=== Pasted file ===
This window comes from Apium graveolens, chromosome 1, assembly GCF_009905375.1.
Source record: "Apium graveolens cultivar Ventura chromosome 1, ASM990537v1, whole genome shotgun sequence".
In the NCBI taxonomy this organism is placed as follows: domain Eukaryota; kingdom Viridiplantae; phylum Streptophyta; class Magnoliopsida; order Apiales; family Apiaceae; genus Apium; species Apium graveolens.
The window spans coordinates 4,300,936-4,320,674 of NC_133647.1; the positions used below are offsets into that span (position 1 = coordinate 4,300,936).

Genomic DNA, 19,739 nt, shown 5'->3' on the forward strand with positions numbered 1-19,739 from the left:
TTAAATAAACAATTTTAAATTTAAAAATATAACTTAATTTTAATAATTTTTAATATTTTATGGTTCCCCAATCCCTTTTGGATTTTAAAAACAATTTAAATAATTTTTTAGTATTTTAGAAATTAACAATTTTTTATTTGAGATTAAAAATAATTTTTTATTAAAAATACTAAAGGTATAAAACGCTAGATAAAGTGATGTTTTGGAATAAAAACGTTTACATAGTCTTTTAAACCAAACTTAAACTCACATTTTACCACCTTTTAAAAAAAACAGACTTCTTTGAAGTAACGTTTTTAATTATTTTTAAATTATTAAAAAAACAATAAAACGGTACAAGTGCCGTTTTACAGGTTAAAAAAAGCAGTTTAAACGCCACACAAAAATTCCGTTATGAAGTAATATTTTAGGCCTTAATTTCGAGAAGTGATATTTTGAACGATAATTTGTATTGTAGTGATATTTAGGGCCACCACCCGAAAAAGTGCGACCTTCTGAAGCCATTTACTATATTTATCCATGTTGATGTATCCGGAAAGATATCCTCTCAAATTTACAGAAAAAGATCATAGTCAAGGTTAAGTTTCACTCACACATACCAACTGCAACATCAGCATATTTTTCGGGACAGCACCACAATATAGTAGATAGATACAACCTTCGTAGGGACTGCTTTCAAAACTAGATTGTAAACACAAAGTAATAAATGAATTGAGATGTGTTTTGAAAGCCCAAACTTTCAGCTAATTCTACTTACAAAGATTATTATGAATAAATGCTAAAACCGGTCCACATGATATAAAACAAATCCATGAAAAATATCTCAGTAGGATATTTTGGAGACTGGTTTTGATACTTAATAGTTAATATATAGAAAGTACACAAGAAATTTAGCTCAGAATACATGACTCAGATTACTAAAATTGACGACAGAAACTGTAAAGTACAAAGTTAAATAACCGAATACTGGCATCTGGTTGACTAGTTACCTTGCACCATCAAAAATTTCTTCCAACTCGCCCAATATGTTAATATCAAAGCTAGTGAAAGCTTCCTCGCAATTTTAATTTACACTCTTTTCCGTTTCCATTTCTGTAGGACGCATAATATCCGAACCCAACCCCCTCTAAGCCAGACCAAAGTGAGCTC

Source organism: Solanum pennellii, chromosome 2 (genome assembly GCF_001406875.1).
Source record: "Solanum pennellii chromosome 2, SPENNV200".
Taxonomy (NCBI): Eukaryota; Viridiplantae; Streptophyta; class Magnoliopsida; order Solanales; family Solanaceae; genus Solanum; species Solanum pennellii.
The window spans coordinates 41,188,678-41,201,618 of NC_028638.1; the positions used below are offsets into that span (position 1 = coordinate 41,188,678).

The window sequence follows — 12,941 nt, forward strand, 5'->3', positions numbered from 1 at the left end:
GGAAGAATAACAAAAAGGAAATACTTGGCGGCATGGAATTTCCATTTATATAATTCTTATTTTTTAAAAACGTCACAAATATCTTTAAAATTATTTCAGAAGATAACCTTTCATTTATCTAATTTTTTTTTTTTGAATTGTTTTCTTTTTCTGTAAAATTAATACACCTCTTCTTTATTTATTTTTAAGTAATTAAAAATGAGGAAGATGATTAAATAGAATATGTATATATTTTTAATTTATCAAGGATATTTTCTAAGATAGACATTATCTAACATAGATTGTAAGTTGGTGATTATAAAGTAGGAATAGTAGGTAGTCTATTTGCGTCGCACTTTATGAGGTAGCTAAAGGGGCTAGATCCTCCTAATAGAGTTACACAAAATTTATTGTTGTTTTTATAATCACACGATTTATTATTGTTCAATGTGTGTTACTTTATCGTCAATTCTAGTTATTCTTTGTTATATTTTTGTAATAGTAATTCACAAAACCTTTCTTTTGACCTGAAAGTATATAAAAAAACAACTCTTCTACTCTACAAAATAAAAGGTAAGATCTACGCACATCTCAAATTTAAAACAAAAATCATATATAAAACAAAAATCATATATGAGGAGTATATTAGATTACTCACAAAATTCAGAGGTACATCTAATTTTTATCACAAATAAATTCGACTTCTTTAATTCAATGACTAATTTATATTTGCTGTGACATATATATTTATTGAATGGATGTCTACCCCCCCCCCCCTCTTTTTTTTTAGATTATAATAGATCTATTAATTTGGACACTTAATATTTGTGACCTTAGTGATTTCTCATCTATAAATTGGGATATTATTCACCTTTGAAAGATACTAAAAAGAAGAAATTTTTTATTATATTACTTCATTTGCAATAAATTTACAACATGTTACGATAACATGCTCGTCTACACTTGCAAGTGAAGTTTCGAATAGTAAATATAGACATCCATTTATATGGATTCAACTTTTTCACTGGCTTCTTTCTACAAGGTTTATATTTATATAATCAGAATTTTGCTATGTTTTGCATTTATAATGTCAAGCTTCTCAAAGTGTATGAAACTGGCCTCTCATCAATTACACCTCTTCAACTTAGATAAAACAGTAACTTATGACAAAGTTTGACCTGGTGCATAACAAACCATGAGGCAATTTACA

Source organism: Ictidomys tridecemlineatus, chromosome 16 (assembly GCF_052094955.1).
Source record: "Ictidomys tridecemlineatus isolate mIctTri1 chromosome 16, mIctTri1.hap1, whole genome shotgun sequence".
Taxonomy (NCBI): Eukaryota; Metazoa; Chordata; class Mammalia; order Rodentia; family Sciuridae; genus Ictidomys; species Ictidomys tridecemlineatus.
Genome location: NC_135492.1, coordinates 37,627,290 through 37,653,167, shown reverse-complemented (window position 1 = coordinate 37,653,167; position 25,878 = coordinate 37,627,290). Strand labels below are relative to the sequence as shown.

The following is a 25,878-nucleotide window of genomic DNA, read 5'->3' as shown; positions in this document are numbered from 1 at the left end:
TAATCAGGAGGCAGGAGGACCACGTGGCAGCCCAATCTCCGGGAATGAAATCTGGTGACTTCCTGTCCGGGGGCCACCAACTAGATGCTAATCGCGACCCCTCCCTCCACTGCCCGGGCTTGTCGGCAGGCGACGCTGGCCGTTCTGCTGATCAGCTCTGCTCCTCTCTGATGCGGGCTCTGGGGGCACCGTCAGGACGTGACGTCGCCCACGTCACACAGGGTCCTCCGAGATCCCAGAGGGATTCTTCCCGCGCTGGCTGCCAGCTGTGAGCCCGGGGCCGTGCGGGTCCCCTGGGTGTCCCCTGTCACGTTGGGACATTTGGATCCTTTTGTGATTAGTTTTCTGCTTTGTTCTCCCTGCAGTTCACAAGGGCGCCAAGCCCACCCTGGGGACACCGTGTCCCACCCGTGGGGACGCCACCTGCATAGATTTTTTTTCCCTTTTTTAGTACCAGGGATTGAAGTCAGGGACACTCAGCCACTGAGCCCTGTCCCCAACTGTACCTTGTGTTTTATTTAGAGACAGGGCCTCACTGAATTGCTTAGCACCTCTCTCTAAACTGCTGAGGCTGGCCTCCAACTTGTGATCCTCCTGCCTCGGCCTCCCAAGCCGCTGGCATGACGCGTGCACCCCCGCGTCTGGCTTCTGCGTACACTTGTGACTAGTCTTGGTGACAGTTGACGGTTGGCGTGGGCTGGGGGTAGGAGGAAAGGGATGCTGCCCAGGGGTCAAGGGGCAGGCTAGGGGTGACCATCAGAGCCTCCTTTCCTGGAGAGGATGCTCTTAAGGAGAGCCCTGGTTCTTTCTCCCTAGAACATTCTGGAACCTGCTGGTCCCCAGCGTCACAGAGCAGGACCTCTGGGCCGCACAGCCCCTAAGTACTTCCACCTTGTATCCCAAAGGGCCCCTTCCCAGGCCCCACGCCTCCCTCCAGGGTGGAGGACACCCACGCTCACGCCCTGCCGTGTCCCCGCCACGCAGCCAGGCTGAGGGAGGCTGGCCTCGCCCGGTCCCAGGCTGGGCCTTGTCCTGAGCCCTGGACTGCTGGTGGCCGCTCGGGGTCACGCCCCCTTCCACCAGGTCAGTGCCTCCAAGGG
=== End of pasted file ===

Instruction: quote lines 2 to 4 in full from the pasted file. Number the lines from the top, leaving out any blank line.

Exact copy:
Source record: "Apium graveolens cultivar Ventura chromosome 1, ASM990537v1, whole genome shotgun sequence".
In the NCBI taxonomy this organism is placed as follows: domain Eukaryota; kingdom Viridiplantae; phylum Streptophyta; class Magnoliopsida; order Apiales; family Apiaceae; genus Apium; species Apium graveolens.
The window spans coordinates 4,300,936-4,320,674 of NC_133647.1; the positions used below are offsets into that span (position 1 = coordinate 4,300,936).